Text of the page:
What is ‘suspicious?’
Friday 26 September 2014
BUSINESS & COMMUNITY
Remember also… Safety and Liberty
Most people taking photographs are entirely innocent.
People may film or photograph from public places, even if what they are capturing is private property.
People may film or photograph from private property unless expressly prohibited or unless permission is
required and has not been sought or granted. In this instance, a security guard can
_ inform the individual of this and request that they cease photographing/filming.
_ request that the person leave the premises and use reasonable force if necessary to effect this.
_ asking unusual questions about security arrangements or specific events
_ filming (including from vehicles), drawing, taking notes or photographs, or just watching for
extended periods, focusing on security cameras, entrances and exits, access and egress routes
_ bringing unusual packages into premises
_ found in off-limits areas, particularly near plant or server rooms, or places of possible concealment
_ parked in suspicious circumstances
_ or bags left unattended
Are you suspicious of what you see?
Don’t ignore it. Don’t wait for permission. Don’t delay. Trust your instincts.
CALL POLICE NOW
For more information contact
Together, we’ve got it covered.
New tactics, new tools, new technology
Project Servator is the City of London Police’s newest weapon in the fight against crime
Using overt and covert policing tactics, Project Servator combines anti- reconnaissance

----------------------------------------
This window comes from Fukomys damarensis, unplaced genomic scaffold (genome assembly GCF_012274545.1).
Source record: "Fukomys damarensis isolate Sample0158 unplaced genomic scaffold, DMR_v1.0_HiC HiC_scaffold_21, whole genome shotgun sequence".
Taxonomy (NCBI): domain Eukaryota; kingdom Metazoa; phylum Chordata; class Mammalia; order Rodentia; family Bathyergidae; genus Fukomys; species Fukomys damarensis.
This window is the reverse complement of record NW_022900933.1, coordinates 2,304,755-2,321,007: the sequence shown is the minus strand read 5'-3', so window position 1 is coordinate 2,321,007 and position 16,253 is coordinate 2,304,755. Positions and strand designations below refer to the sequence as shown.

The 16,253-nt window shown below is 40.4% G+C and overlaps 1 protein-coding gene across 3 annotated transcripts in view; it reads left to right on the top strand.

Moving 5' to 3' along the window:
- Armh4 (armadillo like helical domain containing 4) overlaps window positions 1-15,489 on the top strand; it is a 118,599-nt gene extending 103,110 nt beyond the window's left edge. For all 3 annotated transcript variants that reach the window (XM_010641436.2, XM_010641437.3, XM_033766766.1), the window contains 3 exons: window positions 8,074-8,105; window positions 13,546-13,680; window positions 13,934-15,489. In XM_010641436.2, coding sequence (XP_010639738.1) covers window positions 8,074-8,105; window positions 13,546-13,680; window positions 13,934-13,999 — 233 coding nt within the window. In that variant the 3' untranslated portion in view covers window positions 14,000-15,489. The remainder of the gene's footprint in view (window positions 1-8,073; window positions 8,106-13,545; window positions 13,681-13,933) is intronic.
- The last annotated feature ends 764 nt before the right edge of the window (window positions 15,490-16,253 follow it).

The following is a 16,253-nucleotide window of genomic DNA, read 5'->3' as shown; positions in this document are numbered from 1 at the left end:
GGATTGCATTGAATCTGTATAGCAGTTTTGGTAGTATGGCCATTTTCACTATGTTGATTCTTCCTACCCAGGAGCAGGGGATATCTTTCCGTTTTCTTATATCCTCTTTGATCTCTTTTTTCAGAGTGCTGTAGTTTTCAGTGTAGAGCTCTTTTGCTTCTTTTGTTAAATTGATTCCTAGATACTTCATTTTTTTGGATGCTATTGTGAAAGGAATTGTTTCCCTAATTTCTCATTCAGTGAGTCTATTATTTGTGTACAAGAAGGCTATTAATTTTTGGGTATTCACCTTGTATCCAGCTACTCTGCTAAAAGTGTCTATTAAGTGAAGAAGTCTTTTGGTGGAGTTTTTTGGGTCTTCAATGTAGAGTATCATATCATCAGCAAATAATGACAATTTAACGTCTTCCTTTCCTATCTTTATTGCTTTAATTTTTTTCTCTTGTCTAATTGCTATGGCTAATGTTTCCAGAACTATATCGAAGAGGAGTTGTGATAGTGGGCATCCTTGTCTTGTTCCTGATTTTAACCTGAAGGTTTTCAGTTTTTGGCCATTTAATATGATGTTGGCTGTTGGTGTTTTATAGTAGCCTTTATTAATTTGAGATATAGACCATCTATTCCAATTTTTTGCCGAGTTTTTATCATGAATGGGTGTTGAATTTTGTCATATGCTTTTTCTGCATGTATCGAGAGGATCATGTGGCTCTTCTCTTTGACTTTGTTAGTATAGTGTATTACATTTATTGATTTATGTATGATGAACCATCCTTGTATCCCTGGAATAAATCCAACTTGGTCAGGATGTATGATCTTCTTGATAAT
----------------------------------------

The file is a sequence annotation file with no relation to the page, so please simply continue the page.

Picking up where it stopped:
operations with active public engagement to reassure and inform our community, and to
encourage the vital reporting of suspicious behaviour.
Contact the email address below to find out more about the part business and the
community plays in Project Servator.
Business & Community Bulletin is brought to you every week by
Counter Terrorism Security Advisers
Kelly Hemmise Matt Hone David Jackson Alexander Williams
020 7601 2063 020 7601 2862 020 7601 2864 020 7601 2784
With over 20 years counter terrorism and extremism experience and training, and 72 years
combined service to the City of London, your CTSAs are available to advise you on terrorist
and extremist threat, protective security and how you can keep your staff, site, and the wider
City community safe and in business.
Contact us to find out how we can help you.
This checklist is designed to help your staff deal with a telephoned bomb
threat effectively and to record the necessary information.
Once the information has been received it should be forwarded
immediately to the police on 999.
Record the EXACT wording of the threat.
Ask the following questions
· Where is the bomb right now?
· When is it going to explode?
· What kind of bomb is it?
· What will cause it to explode?
· Did you place the bomb?
· What is your name, address, telephone number?
About the caller:
· Language: Well spoken? Irrational? Offensive? Taped or read?
· Caller’s voice: Calm? Angry? Disguised? Accent?
· Background sounds: Street noise? PA systems? Office noise?
· Time of call
· Number call received on
Now Dial 999 without further delay
Telephone Bomb Threat
If you discover a suspicious item in a mail room, or anywhere
else in the building
Do not use your mobile phone or radio within 15 metres of the item.
Dial 999 and ask for police. Do not delay or wait for permission.
If you’re holding the item, put it down on a cleared, flat surface, separate from other
items. Otherwise, do not touch it.